Review of Court Decisions
Mediation Confidentiality/Enforceability of Oral Settlement Agreement
The Utah Supreme Court recently held that settlements reached in mediation must be reduced to writing before a court may enforce their terms. In addition, it ruled that a trial court may not compel the deposition of a mediation participant to determine whether the parties reached an oral settlement.
The case arose out of a workplace injury suffered by Murlyn Reese in May 2000 while employed by Tingey Construction. Tingey's workmen's compensation insurer paid Reese's medical expenses until it went into liquidation. At that point, Utah Property and Casualty Insurance Guaranty Association assumed financial responsibility for Reese's medical costs, and engaged LWP Solutions to pay those costs from Utah Property's funds.
In 2004, Reese sued his employer for negligence. The parties agreed to mediate before proceeding with the lawsuit. LWP attended the mediation to protect Utah Property's interest in any settlement proceeds. Reese claimed that he reached an oral agreement to settle with LWP, and that he relied on that agreement to settle with his employer. However, when the mediator reduced the terms of both agreements into a "memorandum of understanding," LWP would not sign this document, claiming that it contained a term LWP did not agree with. Both Reese and his employer jointly moved to enforce the oral settlement. They sought to depose LWP's representative regarding the contents of the mediation, LWP opposed their motion, arguing that Utah's Alternative Dispute Resolution Act precluded Reese from revealing confidential mediation communications. The trial court ordered a deposition of LWP's attorney regarding the process of the mediation and the conversations and agreements made.
The Utah Supreme Court, granting LWP's discretionary interlocutory appeal, reversed, holding that representatives at the mediation could not be deposed regarding the alleged existence of an oral agreement because LWP did not agree to the disclosure and no exception to the privilege for mediation communications in the ADR Act applied.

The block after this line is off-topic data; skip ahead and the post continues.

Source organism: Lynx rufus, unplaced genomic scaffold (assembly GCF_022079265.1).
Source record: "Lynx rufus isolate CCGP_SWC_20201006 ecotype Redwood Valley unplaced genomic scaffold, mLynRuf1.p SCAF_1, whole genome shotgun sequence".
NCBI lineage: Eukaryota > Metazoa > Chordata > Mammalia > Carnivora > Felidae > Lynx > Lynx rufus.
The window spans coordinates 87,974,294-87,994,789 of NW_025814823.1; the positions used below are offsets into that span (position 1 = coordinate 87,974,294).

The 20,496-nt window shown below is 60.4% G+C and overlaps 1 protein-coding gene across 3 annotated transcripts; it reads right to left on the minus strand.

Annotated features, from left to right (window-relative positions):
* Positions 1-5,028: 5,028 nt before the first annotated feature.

The court opined that candid exchanges of information and ideas could be achieved only when the parties were assured that their communications would be protected from post-mediation disclosure. Furthermore, permitting trial courts to sort through mediation communications to determine what is and is not confidential could jeopardize the willingness of mediation participants to negotiate.
Next, the state's highest court held that even though the parties may enter into an oral settlement, trial courts may not enforce oral settlements reached in mediation. To be enforceable by a court, the settlement must be executed in writing. In reaching this result, the court relies on the confidentiality privilege for mediation communications.
The court also cited the principle of party autonomy in mediation. A writing requirement honors that principle, the court said, and provides an added means of producing a durable and workable agreement.
Reese v. Tingey Construction, 177 P.3d 605 (Ut. 2008).
Immunity of Arbitral Witnesses
The 2nd Circuit extended common law immunity for individuals testifying in arbitration proceedings that have similar safeguards to litigation, such as an oath and prosecution for perjury.
The case involved a disciplinary action against Police Officer Rolon based on another officer's allegations that Rolon used abusive and profane language. When Robert Henneman became the acting police chief, he suspended Rolon without pay pending resolution of new charges by another officer.
Rolon filed a lawsuit alleging violations of due process and naming the city of Walkill, Henneman and another officer as defendants. The parties settled all issues but back pay, which they then arbitrated. Henneman testified in the arbitration. …